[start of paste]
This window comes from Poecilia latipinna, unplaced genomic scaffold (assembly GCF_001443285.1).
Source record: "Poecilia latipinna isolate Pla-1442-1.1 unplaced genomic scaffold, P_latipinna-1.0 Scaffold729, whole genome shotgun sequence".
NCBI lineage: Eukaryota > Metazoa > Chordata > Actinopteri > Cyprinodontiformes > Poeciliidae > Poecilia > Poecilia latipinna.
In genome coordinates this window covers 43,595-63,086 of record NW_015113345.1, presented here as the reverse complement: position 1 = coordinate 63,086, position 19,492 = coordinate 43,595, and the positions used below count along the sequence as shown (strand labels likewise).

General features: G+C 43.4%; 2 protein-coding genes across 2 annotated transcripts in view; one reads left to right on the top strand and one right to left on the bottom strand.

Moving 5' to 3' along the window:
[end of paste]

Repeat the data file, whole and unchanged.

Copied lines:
This window comes from Poecilia latipinna, unplaced genomic scaffold (assembly GCF_001443285.1).
Source record: "Poecilia latipinna isolate Pla-1442-1.1 unplaced genomic scaffold, P_latipinna-1.0 Scaffold729, whole genome shotgun sequence".
NCBI lineage: Eukaryota > Metazoa > Chordata > Actinopteri > Cyprinodontiformes > Poeciliidae > Poecilia > Poecilia latipinna.
In genome coordinates this window covers 43,595-63,086 of record NW_015113345.1, presented here as the reverse complement: position 1 = coordinate 63,086, position 19,492 = coordinate 43,595, and the positions used below count along the sequence as shown (strand labels likewise).

General features: G+C 43.4%; 2 protein-coding genes across 2 annotated transcripts in view; one reads left to right on the top strand and one right to left on the bottom strand.

Moving 5' to 3' along the window: